An Exclusive Interview with Dr. Terry Wahls
The Kellman Center sat down with Dr. Terry Wahls, an emergency room physician whose own diagnosis with Multiple Sclerosis propelled Dr. Wahls onto a journey of healing that led her to author of The Wahls Protocol.
A Bit About Dr. Wahl’s Journey
The Kellman Center: What was the most shocking discovery during your recovery?
Dr. Terry Wahls: That recovery is possible. If I can come back from that level of disability, many others can also get their lives back
TKC: What’s your greatest accomplishment since you started healing yourself?
DTW: Having a TEdx talk with > 2 million views. My message has therefore reached millions, fueling conversations with family, friends and the health care teams about the role of food in creating health.
TKC: What do you think was really missing in the medical industry, the presence of which, would make a difference?
DTW: Are you cooking meals from scratch at home? Do you grow your own food?
TKC: What was the kind of mental shift that you had to go through, in order to venture out into uncharted territory once you realized that the current model you had been trained in (as a physician) wasn’t giving you the answers you needed?
DTW: I wanted to do everything I could to keep walking the few steps that I could for as long as I could. I had no hope of recovery because I knew that was not possible as I had accepted what my physicians had told me about progressive MS.
TKC: So many patients wish the doctors knew what they were going through. How has your personal experience shaped the way you work with your patients now?
DTW: Pain and function matter the most. Physical therapy and occupational therapy need to be used much earlier to help people understand how to maintain function before it is lost.
TKC: Your story demonstrates an enormous amount of tenacity. Where does that come from? What was your main motivation?
DTW: I grew up on a family farm. We all had word to do to keep the farm afloat. That gave me skills to thrive and be resilient in spite of all the challenges my parents faced in their farming years.
Understanding the Brain and Cellular Health
TKC: What were the most shocking discoveries you found when you started doing your brain research?
DTW: The amount of recovery that is possible. The brain is actually very plastic if given the tools to rebuild itself.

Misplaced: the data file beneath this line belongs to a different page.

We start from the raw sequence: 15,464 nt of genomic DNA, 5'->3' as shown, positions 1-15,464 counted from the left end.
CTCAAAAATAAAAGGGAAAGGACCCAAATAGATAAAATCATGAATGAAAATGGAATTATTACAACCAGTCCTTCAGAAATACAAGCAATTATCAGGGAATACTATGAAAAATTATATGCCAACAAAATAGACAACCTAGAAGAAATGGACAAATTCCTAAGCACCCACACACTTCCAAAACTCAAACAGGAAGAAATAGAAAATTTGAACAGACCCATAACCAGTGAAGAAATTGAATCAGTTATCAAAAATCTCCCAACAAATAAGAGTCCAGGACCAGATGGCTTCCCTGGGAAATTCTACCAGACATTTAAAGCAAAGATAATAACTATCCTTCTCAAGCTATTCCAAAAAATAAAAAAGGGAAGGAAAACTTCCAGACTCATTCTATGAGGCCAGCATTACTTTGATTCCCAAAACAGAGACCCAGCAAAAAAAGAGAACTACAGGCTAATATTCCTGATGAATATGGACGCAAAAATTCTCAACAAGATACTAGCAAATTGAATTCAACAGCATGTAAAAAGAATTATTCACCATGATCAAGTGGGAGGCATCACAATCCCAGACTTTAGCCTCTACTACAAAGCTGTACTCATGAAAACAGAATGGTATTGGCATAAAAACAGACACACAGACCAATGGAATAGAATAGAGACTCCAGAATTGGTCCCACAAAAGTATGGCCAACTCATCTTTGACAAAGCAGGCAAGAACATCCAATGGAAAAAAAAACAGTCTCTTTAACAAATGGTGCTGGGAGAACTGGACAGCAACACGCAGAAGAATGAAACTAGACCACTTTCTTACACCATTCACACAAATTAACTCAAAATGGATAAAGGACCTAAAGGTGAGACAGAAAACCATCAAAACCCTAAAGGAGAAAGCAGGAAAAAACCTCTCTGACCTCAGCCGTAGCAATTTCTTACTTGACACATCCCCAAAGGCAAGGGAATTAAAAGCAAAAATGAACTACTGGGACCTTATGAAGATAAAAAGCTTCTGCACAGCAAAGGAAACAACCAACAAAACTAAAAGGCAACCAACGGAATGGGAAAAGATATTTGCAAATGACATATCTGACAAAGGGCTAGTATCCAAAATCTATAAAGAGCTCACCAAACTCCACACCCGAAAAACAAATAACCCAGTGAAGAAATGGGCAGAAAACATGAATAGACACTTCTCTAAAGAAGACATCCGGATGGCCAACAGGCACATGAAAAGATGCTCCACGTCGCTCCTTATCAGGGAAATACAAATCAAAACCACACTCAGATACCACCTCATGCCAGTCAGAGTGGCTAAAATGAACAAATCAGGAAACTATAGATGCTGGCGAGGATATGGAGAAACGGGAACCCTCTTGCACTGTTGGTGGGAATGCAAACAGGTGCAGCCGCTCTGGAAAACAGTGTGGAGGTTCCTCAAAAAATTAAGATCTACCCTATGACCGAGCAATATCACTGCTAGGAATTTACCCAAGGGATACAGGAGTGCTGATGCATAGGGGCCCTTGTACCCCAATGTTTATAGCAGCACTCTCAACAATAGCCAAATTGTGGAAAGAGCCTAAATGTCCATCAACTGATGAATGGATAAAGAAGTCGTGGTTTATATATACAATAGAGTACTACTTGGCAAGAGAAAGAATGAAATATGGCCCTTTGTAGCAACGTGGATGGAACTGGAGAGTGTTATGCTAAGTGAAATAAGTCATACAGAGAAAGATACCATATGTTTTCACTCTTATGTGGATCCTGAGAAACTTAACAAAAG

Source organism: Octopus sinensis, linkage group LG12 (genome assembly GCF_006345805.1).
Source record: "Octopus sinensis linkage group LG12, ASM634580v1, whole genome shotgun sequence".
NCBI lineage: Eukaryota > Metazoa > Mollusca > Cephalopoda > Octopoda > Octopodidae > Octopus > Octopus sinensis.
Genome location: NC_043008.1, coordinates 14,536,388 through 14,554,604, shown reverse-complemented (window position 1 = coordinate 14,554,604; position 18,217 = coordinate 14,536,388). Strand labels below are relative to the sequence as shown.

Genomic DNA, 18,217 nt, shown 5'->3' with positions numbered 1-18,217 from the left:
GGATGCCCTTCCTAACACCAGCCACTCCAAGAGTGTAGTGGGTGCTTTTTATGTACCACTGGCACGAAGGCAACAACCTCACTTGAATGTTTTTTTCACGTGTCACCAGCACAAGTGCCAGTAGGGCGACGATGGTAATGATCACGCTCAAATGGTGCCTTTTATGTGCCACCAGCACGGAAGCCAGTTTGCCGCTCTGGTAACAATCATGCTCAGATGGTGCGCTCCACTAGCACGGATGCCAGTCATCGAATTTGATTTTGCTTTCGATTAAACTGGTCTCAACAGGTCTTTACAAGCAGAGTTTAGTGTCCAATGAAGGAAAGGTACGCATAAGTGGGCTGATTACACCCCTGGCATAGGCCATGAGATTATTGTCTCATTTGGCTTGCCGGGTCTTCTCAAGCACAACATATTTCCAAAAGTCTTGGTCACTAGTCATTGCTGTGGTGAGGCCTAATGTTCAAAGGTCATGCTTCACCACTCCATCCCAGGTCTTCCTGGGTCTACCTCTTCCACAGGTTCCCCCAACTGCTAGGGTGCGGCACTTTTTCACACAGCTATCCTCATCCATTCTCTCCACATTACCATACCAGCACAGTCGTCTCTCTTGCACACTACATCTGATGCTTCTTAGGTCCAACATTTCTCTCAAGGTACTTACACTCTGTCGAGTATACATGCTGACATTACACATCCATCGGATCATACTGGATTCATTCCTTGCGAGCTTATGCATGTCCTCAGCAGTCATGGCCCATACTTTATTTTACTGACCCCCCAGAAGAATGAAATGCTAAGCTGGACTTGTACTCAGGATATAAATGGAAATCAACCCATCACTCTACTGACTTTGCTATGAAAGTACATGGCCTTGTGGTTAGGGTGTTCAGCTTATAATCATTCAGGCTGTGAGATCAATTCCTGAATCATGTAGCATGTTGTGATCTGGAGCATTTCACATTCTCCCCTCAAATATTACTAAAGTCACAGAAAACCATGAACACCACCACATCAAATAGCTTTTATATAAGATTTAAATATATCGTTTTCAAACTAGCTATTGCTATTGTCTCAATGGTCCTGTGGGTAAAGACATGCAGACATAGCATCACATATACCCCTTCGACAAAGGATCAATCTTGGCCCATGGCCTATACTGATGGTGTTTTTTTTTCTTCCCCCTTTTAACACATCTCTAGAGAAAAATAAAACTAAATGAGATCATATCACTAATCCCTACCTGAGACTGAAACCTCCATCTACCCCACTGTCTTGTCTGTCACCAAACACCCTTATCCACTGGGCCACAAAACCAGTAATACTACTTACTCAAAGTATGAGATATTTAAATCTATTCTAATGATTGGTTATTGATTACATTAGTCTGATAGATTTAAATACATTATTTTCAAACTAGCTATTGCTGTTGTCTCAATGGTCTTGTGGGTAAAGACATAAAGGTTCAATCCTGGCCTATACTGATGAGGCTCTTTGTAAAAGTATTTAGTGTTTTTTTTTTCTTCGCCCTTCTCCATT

TKC: What is causing our brains to shrink?
DTW: Diet and lifestyle choices that are pro-disease and anti-health.
TKC: Since most people don’t think about their overall health as “cellular health,” can you expand on this concept and what we should know about how our cells function?
DTW: Cells are the basic unit of each organ in our bodies. If you have healthy cells you have a healthy organ. If you have sick cells you have a poorly functioning organ. Feed and nourish the cells to have healthy organs.
TKC: What is neuromuscular electrical stimulation? And who should take that test?
DTW: NMES stimulates the motor nerve to the muscle causing a contraction. Those who have weakness in the muscles may benefit from NMES. See a pnysical therapist for an evaluation.
TKC: Why are myelin important and how do we keep them healthy?
DTW: Myelin is the insulation around the nerves. This depends on proper building blocks (omega three rich food, greens, organ meats, seaweed, nuts and seeds) and proper nerve growth factors (strength training is the best stimulus for this).
TKC: You suggest that we become “ambassadors of our mitochondria”, why are the mitochondria so important?
DTW: Mitochondria manage the energy supply for our cells which use that energy to perform the chemistry of life. If the mitochondria are strained, the cell has less energy and can do less of the functions of that cell. The organs become ill and we become fatigued, have pain and often have memory problems and heart problems. Another early sign of a mitochondria problem is heart failure.